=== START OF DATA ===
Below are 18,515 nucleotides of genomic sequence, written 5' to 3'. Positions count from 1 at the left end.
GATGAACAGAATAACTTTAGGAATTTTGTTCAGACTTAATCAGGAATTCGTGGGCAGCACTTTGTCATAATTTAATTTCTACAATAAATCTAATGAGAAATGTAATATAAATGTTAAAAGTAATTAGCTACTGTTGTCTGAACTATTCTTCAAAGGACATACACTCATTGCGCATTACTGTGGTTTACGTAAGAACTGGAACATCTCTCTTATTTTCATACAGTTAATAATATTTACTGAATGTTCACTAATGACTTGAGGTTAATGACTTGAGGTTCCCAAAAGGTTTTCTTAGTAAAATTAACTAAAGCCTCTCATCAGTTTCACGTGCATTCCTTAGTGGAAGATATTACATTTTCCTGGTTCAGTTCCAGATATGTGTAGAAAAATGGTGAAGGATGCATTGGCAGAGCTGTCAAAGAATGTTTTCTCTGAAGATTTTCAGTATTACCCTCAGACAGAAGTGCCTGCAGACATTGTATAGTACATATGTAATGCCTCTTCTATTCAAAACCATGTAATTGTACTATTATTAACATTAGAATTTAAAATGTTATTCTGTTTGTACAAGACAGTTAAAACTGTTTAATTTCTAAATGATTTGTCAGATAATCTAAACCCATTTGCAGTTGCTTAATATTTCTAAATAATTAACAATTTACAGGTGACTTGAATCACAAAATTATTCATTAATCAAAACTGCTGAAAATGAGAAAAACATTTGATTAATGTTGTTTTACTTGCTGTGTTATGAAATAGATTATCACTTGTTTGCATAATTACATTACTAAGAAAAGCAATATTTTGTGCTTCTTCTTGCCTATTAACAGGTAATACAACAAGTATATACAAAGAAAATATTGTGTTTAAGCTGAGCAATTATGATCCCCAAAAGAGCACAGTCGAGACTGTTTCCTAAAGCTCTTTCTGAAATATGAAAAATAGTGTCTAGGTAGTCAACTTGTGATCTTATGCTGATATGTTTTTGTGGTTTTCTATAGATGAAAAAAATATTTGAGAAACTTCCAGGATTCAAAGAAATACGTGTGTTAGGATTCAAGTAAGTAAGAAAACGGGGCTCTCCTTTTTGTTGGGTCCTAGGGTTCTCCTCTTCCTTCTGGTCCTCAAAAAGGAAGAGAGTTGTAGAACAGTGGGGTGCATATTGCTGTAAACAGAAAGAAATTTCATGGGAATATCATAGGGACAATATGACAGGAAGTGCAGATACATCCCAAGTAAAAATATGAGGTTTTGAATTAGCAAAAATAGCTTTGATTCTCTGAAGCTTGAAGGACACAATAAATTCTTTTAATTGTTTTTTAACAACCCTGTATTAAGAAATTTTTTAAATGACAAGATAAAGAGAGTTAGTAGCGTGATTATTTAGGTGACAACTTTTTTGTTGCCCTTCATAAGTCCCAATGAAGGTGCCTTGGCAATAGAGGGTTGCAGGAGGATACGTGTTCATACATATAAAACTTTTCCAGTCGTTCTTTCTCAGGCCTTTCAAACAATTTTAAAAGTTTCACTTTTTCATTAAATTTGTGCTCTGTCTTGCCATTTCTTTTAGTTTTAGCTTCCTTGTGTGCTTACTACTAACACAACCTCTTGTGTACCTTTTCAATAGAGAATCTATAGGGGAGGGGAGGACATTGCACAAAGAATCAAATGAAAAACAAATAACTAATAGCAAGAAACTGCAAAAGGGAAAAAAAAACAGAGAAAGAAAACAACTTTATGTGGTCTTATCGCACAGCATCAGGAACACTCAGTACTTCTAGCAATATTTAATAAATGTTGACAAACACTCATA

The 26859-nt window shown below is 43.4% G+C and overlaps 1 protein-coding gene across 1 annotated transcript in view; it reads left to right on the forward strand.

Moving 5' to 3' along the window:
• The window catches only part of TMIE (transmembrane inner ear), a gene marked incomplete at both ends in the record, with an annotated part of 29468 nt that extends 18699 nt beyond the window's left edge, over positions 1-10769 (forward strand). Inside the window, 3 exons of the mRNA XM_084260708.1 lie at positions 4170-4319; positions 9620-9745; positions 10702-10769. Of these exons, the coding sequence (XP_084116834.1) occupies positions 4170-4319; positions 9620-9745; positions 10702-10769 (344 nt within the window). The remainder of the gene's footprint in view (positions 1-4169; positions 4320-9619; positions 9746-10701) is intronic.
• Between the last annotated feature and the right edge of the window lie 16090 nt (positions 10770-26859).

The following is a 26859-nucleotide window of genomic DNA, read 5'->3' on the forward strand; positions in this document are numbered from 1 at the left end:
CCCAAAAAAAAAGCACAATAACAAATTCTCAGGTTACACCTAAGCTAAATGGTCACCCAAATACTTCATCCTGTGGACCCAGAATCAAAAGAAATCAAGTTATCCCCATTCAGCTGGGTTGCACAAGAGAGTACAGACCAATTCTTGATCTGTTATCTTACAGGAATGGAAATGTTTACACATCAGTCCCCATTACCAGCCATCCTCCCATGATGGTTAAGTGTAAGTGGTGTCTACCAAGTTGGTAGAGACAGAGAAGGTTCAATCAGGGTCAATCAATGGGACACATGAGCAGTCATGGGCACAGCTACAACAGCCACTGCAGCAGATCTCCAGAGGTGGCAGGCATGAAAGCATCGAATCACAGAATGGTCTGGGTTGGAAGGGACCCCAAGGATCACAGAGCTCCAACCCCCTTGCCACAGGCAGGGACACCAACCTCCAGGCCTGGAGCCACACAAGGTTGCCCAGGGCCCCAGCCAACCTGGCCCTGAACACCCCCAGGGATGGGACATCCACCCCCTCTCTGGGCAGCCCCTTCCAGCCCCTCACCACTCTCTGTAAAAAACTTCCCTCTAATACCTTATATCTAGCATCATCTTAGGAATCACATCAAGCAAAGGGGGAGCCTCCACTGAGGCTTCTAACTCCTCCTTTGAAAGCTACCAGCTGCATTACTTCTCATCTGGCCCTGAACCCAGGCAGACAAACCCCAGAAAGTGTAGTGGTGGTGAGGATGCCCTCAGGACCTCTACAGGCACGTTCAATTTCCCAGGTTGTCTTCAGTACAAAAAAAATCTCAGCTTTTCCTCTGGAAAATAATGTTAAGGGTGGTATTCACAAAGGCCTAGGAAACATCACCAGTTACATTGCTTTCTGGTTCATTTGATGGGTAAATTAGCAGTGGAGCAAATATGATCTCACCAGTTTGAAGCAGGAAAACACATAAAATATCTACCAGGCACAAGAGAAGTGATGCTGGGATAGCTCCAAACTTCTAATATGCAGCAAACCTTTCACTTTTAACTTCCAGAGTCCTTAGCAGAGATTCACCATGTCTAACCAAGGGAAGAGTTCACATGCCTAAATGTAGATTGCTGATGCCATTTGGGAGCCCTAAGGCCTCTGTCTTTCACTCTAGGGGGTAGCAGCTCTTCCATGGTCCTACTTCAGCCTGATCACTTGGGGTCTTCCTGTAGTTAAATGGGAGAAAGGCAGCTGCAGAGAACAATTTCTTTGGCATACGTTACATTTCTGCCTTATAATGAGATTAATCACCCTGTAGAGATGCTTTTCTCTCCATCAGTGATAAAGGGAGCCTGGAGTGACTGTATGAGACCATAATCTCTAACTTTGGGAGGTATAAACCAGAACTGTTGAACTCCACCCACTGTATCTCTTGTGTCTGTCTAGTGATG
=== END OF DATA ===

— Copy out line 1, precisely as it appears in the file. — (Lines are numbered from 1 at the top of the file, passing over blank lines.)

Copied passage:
Below are 18,515 nucleotides of genomic sequence, written 5' to 3'. Positions count from 1 at the left end.